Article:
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Headliners: Neurodegenerative Disease: Inflammatory Enzyme Modulates Motor Neuron Damage in Amyotrophic Lateral Sclerosis

Posted Nov 30 2006 9:00pm

Headliners: Neurodegenerative Disease: Inflammatory Enzyme Modulates Motor Neuron Damage in Amyotrophic Lateral Sclerosis

Formal Correction: This article has been formally corrected to address the following errors.

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Jerry Phelps

Citation: Phelps J 2006. Headliners: Neurodegenerative Disease: Inflammatory Enzyme Modulates Motor Neuron Damage in Amyotrophic Lateral Sclerosis. Environ Health Perspect 114:A697-A697. doi:10.1289/ehp.114-a697

Wu DC, Ré DB, Nagai M, Ischiropoulos H, Przedborski S. 2006. The inflammatory NADPH oxidase enzyme modulates motor neuron degeneration in amyotrophic lateral sclerosis mice. Proc Natl Acad Sci U S A 103:12132–12137.

Approximately 30,000 patients in the United States currently have amyotrophic lateral sclerosis (ALS), also known as Lou Gehrig’s disease. ALS is a progressive neuromuscular disease that weakens and eventually destroys motor neurons that connect the brain with the skeletal muscles. NIEHS grantee Serge Przedborski of Columbia University has pioneered the investigation of the molecular mechanisms leading to the death of neurons that occurs in ALS and Parkinson disease. Now Przedborski and colleagues provide new insights into the role of the enzyme NADPH oxidase in the death of motor neurons as a result of ALS.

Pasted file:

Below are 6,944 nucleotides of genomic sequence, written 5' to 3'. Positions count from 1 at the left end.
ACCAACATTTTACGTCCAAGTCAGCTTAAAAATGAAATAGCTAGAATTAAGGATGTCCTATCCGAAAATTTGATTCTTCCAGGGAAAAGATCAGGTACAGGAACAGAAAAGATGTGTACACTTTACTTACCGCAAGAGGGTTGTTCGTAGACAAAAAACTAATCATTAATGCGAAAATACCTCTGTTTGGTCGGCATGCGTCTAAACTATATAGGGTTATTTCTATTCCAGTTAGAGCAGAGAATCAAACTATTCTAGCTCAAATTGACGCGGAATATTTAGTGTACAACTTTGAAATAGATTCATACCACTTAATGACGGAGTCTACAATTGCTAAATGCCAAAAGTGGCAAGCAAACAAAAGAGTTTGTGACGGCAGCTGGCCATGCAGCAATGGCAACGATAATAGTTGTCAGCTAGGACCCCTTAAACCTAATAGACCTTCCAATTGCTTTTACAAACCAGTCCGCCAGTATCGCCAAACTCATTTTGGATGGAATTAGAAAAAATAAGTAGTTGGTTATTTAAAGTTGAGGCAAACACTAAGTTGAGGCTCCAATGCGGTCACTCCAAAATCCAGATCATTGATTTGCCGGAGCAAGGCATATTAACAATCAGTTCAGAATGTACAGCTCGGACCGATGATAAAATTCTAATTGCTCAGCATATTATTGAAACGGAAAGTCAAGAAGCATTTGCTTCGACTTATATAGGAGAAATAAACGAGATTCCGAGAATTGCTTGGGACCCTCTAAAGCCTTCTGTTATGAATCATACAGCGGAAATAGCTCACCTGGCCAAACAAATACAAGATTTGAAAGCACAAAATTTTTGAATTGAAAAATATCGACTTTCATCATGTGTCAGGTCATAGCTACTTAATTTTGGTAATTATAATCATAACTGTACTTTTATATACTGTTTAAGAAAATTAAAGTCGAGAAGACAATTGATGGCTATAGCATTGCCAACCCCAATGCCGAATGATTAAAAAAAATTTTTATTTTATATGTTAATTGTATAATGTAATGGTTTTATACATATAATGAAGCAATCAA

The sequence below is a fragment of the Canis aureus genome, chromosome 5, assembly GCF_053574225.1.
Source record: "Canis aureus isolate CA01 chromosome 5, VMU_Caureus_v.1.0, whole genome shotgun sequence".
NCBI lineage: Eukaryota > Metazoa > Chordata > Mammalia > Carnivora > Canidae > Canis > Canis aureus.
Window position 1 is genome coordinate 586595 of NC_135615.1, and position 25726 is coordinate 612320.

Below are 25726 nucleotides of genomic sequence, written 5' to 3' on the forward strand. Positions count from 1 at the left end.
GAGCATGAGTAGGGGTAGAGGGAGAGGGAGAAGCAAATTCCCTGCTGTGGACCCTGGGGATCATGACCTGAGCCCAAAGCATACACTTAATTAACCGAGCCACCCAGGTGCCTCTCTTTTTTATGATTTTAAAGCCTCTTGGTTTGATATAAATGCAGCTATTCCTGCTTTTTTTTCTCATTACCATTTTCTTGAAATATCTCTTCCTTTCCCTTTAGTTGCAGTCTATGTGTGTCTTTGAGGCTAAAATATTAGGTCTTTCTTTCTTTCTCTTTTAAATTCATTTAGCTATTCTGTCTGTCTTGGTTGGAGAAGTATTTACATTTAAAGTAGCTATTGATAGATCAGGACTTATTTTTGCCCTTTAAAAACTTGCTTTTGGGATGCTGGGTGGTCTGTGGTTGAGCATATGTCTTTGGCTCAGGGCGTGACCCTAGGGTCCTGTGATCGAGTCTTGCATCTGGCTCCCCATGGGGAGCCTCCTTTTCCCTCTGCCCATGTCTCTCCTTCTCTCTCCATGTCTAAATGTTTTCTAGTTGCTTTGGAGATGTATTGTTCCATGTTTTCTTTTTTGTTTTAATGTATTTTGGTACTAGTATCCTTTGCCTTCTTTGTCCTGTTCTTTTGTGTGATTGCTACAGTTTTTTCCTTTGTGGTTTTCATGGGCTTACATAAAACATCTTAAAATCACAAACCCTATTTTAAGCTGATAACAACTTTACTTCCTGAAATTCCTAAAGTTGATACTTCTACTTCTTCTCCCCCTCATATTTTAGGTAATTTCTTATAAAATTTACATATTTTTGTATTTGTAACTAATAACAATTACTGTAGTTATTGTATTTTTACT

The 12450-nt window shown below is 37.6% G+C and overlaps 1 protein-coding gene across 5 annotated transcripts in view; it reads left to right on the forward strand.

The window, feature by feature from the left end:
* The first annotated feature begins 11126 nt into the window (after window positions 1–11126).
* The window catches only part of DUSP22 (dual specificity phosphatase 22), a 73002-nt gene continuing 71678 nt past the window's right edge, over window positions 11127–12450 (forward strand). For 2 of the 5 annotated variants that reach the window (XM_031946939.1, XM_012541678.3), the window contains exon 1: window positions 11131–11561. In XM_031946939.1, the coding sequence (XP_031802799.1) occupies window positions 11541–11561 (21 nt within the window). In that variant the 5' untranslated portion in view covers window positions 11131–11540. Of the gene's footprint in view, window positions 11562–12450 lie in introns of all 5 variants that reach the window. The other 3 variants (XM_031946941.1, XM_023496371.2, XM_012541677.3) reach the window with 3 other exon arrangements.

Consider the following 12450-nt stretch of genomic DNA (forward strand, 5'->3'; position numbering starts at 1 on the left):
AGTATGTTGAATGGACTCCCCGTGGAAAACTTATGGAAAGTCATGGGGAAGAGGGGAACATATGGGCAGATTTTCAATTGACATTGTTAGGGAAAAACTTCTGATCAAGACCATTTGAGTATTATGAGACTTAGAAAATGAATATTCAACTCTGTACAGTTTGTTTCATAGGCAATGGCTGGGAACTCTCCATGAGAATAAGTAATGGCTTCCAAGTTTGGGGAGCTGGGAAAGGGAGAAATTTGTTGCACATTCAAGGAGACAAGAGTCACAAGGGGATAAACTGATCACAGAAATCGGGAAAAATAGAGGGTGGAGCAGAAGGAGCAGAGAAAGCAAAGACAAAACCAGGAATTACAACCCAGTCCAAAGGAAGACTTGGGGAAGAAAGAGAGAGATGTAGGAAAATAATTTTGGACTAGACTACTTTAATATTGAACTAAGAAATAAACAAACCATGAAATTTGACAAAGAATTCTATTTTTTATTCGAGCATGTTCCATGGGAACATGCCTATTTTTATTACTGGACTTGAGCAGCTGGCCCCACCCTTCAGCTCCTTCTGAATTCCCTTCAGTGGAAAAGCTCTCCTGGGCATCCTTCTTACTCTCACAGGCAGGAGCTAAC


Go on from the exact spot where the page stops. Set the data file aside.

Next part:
ALS, the most common adult-onset paralytic disease, is most commonly diagnosed in middle age, and affects men more often than women. Patients gradually lose the ability to speak, swallow, and move voluntarily. Sensory function and intellectual ability are unaffected, and death usually results from loss of respiratory function. The disease affects all racial, socioeconomic, and ethnic groups, and the life expectancy of ALS patients is usually three to five years after diagnosis.

In this study, the investigators observed spinal cord tissue using a mouse histochemistry model, and created a timeline chronicling observed motor abnormality behavior in transgenic SOD1G93A mice. They also conducted histological evaluations of postmortem human tissue using a control group and an ALS group.

The researchers discovered that the NADPH oxidase enzyme, an important component in the generation of destructive reactive oxygen species during inflammation, is active in the spinal cords of ALS patients and also in the mouse model of the disease. When they inactivated the enzyme in the mice, they found that neurodegeneration was significantly delayed, and the mice lived longer. Additional studies also showed that NADPH oxidase–derived oxidative products also damaged proteins including insulin-like growth factor 1 receptors located on motor neurons.

Insulin-like growth factor 1 has been demonstrated to have therapeutic potential in ALS patients. The authors conclude that these results suggest that coadministration of an antiinflammatory agent with the protein may improve its efficacy in ALS patients.

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